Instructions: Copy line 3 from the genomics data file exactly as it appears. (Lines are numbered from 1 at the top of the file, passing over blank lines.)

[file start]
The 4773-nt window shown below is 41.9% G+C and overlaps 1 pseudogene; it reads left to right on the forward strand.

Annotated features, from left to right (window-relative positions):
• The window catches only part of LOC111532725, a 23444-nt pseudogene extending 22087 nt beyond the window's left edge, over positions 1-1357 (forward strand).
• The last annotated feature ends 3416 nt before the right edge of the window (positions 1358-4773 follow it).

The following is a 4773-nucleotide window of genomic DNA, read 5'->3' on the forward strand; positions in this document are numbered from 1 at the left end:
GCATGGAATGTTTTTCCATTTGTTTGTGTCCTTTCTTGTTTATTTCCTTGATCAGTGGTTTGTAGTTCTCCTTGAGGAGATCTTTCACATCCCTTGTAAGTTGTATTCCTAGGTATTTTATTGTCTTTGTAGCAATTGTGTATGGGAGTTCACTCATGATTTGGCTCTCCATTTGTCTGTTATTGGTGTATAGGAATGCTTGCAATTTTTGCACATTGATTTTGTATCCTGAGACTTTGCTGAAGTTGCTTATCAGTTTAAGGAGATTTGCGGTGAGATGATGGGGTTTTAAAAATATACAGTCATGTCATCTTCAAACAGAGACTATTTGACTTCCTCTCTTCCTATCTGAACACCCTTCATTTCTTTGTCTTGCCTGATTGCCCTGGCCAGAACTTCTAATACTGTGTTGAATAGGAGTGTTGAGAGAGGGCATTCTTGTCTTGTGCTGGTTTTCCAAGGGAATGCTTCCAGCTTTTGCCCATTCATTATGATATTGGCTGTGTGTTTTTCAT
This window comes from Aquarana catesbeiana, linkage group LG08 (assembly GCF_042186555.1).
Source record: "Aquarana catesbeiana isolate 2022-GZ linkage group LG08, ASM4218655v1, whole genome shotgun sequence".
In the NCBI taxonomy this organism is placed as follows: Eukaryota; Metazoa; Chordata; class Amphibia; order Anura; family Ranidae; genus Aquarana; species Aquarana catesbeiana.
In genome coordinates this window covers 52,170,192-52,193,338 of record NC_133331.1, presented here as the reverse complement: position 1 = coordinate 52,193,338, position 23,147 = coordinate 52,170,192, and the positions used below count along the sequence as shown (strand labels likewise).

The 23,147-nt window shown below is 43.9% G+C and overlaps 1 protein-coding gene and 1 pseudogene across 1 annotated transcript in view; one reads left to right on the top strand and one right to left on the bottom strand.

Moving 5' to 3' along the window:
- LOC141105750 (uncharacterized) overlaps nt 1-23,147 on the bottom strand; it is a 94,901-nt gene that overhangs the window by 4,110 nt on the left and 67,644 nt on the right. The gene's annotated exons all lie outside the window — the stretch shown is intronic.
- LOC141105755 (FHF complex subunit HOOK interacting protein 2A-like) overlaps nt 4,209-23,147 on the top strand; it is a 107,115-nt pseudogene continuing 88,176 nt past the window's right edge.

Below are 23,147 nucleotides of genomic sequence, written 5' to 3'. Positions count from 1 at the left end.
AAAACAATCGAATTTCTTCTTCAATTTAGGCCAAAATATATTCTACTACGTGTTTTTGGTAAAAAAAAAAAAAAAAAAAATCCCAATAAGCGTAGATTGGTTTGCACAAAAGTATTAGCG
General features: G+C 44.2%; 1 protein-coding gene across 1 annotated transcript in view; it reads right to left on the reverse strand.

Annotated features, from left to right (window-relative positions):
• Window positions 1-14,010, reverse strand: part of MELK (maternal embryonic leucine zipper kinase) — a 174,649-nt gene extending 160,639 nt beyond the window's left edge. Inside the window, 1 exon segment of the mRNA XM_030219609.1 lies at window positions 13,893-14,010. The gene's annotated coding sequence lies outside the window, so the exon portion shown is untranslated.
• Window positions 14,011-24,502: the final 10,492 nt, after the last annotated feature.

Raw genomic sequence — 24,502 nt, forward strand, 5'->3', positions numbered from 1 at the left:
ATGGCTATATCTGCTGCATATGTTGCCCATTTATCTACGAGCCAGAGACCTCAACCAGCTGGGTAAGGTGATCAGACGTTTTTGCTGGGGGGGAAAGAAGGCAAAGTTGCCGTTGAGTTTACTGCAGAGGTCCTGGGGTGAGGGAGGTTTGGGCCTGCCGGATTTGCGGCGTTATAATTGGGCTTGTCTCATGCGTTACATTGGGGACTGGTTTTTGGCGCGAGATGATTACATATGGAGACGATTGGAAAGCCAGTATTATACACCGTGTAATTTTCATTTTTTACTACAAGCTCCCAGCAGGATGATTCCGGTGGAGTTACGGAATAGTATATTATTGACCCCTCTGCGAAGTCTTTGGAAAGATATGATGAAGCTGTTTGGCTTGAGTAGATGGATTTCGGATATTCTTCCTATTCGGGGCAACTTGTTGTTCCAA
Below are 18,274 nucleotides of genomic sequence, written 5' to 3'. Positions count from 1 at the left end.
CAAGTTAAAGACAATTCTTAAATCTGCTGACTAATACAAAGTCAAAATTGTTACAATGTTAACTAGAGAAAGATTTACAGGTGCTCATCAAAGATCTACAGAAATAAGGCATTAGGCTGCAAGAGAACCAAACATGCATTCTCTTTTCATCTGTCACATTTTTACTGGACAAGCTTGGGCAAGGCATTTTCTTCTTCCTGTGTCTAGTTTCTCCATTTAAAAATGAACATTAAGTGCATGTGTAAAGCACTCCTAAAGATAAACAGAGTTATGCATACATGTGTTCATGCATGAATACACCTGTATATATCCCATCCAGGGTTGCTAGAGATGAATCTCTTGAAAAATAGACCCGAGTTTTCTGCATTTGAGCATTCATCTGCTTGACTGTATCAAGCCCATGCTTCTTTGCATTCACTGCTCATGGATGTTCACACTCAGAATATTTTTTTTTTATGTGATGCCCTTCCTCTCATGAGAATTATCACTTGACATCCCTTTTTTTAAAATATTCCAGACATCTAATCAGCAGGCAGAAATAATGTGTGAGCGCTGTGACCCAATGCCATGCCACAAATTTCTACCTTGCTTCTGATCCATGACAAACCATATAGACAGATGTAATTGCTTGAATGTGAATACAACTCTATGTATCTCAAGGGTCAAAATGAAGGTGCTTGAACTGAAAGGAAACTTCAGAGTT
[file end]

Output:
• The window catches only part of LOC111532725, a 23444-nt pseudogene extending 22087 nt beyond the window's left edge, over positions 1-1357 (forward strand).